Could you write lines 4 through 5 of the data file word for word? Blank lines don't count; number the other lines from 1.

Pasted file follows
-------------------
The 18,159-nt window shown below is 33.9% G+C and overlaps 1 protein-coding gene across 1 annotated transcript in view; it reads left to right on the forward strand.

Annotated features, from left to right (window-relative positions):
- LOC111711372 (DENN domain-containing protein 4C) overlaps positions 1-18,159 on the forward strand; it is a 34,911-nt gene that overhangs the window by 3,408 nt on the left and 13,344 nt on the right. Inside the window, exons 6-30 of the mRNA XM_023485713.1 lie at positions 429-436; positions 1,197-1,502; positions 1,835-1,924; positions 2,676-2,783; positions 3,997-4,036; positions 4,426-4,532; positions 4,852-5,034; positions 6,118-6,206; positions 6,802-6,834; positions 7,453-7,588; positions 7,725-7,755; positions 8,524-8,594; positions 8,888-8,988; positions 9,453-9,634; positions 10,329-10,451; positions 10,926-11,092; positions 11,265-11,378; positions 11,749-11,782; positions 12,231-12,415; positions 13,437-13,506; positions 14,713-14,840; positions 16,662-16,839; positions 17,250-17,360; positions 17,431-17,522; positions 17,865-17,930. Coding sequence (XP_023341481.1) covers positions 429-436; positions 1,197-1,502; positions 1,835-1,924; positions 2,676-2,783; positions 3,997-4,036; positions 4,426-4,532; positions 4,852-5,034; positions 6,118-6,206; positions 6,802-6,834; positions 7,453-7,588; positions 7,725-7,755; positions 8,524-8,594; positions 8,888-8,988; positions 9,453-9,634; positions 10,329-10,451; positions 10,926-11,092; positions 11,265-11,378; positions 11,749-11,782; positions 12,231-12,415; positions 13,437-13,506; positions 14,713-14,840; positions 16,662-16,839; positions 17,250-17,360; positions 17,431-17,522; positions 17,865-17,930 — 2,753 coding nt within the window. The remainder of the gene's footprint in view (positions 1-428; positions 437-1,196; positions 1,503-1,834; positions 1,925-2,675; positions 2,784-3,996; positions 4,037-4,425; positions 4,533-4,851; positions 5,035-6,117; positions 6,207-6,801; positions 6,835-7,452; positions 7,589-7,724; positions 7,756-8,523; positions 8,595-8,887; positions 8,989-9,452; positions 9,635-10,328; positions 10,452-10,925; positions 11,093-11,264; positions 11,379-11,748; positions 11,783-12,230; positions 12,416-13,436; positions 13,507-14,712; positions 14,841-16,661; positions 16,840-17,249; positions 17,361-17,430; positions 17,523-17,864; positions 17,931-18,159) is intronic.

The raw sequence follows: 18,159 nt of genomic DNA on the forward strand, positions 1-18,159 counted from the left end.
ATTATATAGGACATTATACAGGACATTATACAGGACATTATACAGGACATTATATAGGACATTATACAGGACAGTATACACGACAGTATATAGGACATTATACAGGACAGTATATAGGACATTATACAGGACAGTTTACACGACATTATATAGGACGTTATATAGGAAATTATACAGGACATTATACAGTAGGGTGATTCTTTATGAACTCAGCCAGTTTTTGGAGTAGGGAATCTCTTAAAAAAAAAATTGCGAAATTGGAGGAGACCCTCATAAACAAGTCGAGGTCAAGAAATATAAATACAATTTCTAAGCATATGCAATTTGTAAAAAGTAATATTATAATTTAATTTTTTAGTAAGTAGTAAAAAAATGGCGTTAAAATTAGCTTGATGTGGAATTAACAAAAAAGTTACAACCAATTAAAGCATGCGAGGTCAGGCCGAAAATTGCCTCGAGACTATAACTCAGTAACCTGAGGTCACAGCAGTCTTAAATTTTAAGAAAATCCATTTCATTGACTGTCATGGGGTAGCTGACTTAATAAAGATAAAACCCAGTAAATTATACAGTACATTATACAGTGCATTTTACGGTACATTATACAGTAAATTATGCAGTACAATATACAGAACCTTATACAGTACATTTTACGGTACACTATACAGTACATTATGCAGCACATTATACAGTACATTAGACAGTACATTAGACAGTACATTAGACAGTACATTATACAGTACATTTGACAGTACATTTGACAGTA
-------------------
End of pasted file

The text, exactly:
The raw sequence follows: 18,159 nt of genomic DNA on the forward strand, positions 1-18,159 counted from the left end.
ATTATATAGGACATTATACAGGACATTATACAGGACATTATACAGGACATTATATAGGACATTATACAGGACAGTATACACGACAGTATATAGGACATTATACAGGACAGTATATAGGACATTATACAGGACAGTTTACACGACATTATATAGGACGTTATATAGGAAATTATACAGGACATTATACAGTAGGGTGATTCTTTATGAACTCAGCCAGTTTTTGGAGTAGGGAATCTCTTAAAAAAAAAATTGCGAAATTGGAGGAGACCCTCATAAACAAGTCGAGGTCAAGAAATATAAATACAATTTCTAAGCATATGCAATTTGTAAAAAGTAATATTATAATTTAATTTTTTAGTAAGTAGTAAAAAAATGGCGTTAAAATTAGCTTGATGTGGAATTAACAAAAAAGTTACAACCAATTAAAGCATGCGAGGTCAGGCCGAAAATTGCCTCGAGACTATAACTCAGTAACCTGAGGTCACAGCAGTCTTAAATTTTAAGAAAATCCATTTCATTGACTGTCATGGGGTAGCTGACTTAATAAAGATAAAACCCAGTAAATTATACAGTACATTATACAGTGCATTTTACGGTACATTATACAGTAAATTATGCAGTACAATATACAGAACCTTATACAGTACATTTTACGGTACACTATACAGTACATTATGCAGCACATTATACAGTACATTAGACAGTACATTAGACAGTACATTAGACAGTACATTATACAGTACATTTGACAGTACATTTGACAGTA